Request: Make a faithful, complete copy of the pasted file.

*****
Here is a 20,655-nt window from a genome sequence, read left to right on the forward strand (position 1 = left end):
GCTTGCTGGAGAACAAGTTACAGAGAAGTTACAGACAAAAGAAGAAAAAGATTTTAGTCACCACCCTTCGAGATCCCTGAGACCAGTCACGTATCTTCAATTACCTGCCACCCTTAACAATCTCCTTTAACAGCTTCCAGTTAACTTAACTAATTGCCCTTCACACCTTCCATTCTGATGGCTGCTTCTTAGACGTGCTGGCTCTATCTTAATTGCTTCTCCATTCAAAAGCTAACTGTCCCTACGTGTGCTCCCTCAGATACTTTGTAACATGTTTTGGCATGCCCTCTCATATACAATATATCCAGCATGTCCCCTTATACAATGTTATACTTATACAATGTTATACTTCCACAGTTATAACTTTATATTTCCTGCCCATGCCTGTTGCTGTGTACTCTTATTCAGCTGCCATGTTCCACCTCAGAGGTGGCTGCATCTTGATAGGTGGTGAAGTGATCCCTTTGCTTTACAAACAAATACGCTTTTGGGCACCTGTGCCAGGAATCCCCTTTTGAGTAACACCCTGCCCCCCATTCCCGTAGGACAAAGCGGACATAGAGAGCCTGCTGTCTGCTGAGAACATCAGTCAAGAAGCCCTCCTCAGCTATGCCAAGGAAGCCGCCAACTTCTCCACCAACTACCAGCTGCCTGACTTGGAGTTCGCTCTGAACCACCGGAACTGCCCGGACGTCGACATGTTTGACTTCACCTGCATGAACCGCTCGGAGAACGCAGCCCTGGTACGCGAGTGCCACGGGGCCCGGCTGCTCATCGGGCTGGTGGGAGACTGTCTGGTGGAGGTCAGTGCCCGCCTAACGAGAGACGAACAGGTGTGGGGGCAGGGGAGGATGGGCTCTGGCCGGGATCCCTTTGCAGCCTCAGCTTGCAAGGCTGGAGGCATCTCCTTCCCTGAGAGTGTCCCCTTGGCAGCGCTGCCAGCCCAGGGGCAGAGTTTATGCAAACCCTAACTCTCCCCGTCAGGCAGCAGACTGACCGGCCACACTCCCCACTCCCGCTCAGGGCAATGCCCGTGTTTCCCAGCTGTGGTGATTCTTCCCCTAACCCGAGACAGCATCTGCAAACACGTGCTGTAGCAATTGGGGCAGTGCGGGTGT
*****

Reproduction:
Here is a 20,655-nt window from a genome sequence, read left to right on the forward strand (position 1 = left end):
GCTTGCTGGAGAACAAGTTACAGAGAAGTTACAGACAAAAGAAGAAAAAGATTTTAGTCACCACCCTTCGAGATCCCTGAGACCAGTCACGTATCTTCAATTACCTGCCACCCTTAACAATCTCCTTTAACAGCTTCCAGTTAACTTAACTAATTGCCCTTCACACCTTCCATTCTGATGGCTGCTTCTTAGACGTGCTGGCTCTATCTTAATTGCTTCTCCATTCAAAAGCTAACTGTCCCTACGTGTGCTCCCTCAGATACTTTGTAACATGTTTTGGCATGCCCTCTCATATACAATATATCCAGCATGTCCCCTTATACAATGTTATACTTATACAATGTTATACTTCCACAGTTATAACTTTATATTTCCTGCCCATGCCTGTTGCTGTGTACTCTTATTCAGCTGCCATGTTCCACCTCAGAGGTGGCTGCATCTTGATAGGTGGTGAAGTGATCCCTTTGCTTTACAAACAAATACGCTTTTGGGCACCTGTGCCAGGAATCCCCTTTTGAGTAACACCCTGCCCCCCATTCCCGTAGGACAAAGCGGACATAGAGAGCCTGCTGTCTGCTGAGAACATCAGTCAAGAAGCCCTCCTCAGCTATGCCAAGGAAGCCGCCAACTTCTCCACCAACTACCAGCTGCCTGACTTGGAGTTCGCTCTGAACCACCGGAACTGCCCGGACGTCGACATGTTTGACTTCACCTGCATGAACCGCTCGGAGAACGCAGCCCTGGTACGCGAGTGCCACGGGGCCCGGCTGCTCATCGGGCTGGTGGGAGACTGTCTGGTGGAGGTCAGTGCCCGCCTAACGAGAGACGAACAGGTGTGGGGGCAGGGGAGGATGGGCTCTGGCCGGGATCCCTTTGCAGCCTCAGCTTGCAAGGCTGGAGGCATCTCCTTCCCTGAGAGTGTCCCCTTGGCAGCGCTGCCAGCCCAGGGGCAGAGTTTATGCAAACCCTAACTCTCCCCGTCAGGCAGCAGACTGACCGGCCACACTCCCCACTCCCGCTCAGGGCAATGCCCGTGTTTCCCAGCTGTGGTGATTCTTCCCCTAACCCGAGACAGCATCTGCAAACACGTGCTGTAGCAATTGGGGCAGTGCGGGTGT